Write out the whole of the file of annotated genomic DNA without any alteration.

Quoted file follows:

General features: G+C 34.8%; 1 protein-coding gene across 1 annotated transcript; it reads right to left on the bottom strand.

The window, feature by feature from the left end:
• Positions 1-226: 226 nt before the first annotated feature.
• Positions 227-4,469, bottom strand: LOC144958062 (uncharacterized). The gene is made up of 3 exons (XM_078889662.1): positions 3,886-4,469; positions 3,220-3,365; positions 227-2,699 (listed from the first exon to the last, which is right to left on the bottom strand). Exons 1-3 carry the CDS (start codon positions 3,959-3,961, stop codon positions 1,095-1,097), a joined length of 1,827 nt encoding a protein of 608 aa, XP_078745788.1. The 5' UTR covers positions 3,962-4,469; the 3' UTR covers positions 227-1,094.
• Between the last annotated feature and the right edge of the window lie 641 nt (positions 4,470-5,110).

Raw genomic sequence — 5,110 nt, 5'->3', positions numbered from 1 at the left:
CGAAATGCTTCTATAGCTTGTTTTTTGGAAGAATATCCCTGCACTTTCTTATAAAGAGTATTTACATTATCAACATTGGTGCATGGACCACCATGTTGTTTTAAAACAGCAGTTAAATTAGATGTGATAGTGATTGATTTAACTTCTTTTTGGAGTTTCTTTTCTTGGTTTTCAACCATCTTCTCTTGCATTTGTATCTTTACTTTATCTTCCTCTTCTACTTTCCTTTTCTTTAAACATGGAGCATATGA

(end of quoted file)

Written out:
General features: G+C 34.8%; 1 protein-coding gene across 1 annotated transcript; it reads right to left on the bottom strand.

The window, feature by feature from the left end:
• Positions 1-226: 226 nt before the first annotated feature.
• Positions 227-4,469, bottom strand: LOC144958062 (uncharacterized). The gene is made up of 3 exons (XM_078889662.1): positions 3,886-4,469; positions 3,220-3,365; positions 227-2,699 (listed from the first exon to the last, which is right to left on the bottom strand). Exons 1-3 carry the CDS (start codon positions 3,959-3,961, stop codon positions 1,095-1,097), a joined length of 1,827 nt encoding a protein of 608 aa, XP_078745788.1. The 5' UTR covers positions 3,962-4,469; the 3' UTR covers positions 227-1,094.
• Between the last annotated feature and the right edge of the window lie 641 nt (positions 4,470-5,110).

Raw genomic sequence — 5,110 nt, 5'->3', positions numbered from 1 at the left:
CGAAATGCTTCTATAGCTTGTTTTTTGGAAGAATATCCCTGCACTTTCTTATAAAGAGTATTTACATTATCAACATTGGTGCATGGACCACCATGTTGTTTTAAAACAGCAGTTAAATTAGATGTGATAGTGATTGATTTAACTTCTTTTTGGAGTTTCTTTTCTTGGTTTTCAACCATCTTCTCTTGCATTTGTATCTTTACTTTATCTTCCTCTTCTACTTTCCTTTTCTTTAAACATGGAGCATATGA